If you've got more information on the building, do please add a comment or email me.

[Remember, you can see these photos enlarged by clicking on them]


Just a little more information on St. Vincent de Paul, which I first featured on November 8—I didn't get all the way through the entry before I got the "Really, sir, we're closing and you'll have to leave" speech at the library last week.In 1975, the parish was suppressed and folded in with Holy Name and Annunciation to create the Church o' the Risen Christ. At the time of closure, The Vincentians deeded the parish to the diocese, with it still subject to $80,000 in debt. More to come, but I do have one rather catty comment for now. I was inside the Church a couple of years ago, and again recently, and I noticed that in that time, someone painted around the small windows (in the side aisles) in some sort of dusty rose or mauve or something. Whatever they were trying to do, it didn't work. Or perhaps one of the former KC-SJ bishop's church decorators broke into the church to play a trick on the SSPX?


More on St. Vincents
Well, I can eliminate the detailed history of
St. Vincent de Paul Catholic Church from my "to do" list. Someone brought the SSPX newsletter, The Regina Coeli Report, (CLICK HERE) for this month to my attention. Their article, occasioned by the twenty-fifth anniversary of the acquisition of the abandoned church by the SSPX, is much thorough than I would have managed, even with a little more time in the library.


Anonymous said...

Interesting article. I want to add that you can, indeed, hear authentic and inspiring Gregorian Chant echoing through the church on a weekly basis (I attend Mass at St. Vincent's). Their choir is one of the best in the city! The men sound like the monks of Solemnes.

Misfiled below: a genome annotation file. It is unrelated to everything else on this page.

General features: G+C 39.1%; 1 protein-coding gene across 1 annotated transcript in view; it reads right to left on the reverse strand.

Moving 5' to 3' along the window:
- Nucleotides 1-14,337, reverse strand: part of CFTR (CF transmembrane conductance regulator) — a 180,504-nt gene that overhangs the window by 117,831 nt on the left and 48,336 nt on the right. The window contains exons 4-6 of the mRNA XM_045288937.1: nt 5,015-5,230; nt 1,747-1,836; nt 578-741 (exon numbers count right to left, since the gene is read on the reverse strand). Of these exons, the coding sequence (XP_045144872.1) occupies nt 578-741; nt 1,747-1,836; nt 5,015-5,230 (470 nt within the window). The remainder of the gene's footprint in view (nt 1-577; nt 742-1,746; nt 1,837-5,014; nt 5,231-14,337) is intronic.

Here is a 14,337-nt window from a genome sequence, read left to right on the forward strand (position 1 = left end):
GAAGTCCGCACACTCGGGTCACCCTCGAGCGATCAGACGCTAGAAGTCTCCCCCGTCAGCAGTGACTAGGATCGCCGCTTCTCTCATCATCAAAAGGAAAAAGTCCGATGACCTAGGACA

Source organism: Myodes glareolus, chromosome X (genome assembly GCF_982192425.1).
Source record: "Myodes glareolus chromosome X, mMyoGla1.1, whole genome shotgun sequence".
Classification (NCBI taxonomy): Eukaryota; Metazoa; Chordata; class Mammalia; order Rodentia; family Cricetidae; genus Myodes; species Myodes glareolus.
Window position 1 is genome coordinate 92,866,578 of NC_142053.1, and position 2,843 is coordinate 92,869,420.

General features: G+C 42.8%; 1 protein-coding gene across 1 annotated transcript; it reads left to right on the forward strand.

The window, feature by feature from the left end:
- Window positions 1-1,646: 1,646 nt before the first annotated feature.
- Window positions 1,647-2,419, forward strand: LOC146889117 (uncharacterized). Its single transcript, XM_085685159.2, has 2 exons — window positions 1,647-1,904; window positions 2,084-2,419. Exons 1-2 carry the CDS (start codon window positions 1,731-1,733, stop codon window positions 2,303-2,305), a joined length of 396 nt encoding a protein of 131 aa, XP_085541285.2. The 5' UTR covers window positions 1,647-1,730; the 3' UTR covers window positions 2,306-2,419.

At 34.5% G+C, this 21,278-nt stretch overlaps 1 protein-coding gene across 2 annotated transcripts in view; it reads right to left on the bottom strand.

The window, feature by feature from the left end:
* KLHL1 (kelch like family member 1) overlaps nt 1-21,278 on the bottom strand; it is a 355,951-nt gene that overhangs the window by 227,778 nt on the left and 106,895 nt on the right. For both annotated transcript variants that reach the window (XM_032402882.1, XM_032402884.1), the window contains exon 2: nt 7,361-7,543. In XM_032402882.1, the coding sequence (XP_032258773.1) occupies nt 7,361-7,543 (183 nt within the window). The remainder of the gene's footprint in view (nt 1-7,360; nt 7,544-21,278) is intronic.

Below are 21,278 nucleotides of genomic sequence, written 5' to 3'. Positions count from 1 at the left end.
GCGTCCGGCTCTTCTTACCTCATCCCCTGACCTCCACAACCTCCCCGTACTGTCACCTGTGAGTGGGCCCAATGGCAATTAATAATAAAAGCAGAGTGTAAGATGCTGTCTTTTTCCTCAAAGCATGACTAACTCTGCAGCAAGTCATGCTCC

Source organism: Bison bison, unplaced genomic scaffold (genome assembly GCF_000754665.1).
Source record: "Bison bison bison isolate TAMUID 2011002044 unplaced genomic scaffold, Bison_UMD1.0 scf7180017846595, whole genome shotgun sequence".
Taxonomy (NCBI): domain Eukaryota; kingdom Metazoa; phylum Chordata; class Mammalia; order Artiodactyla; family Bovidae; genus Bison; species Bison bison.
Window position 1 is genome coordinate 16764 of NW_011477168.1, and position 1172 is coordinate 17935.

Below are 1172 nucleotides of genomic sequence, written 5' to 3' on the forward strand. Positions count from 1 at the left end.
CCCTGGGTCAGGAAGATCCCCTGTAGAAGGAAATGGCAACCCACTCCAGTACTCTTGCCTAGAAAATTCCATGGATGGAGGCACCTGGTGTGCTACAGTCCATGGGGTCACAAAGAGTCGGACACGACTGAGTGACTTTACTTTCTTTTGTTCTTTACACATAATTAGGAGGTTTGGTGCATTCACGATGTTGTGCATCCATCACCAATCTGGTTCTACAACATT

Juxta Crucem said...
This comment has been removed by the author.
Juxta Crucem said...

The painting around the windows and in the baptistery, the painting and gold leafing of the statues and reredos detail, and baptistery grill, the conversion of a side transept into a mother's nursing room, were done (commissioned) by the former pastor, Fr. Dean.

Since then, much structural repair (there were significant leaks) has been done and the vestibule and front doors have been updated (cleaned, painted, stained, etc.) A security system and new sound system were also installed.

There is still a lot of repair and upkeep to be done and I'm sure Fr. Violette would not mind some cash for a good cause. :-)

Anonymous said...

We witnessed a beautiful wedding at this church recently. It was a trip back in time for my husband and myself. There is a rich, deeply ingrained sense of Catholicism. You smell incense that has been in the wood of the church for decades. The pews are appropriately stiff and creaky, and there's no chance that you can nod off comfortably. The appointments are simple, but beautiful, and very familiar to any Catholic of a certain age. It produced the type of wedding that is not really about the wedding itself, but about a marriage. The choir is very talented and everything about the church, the appointments, the choir and the priest, unite worshippers in the way that only a Tridentine mass can do.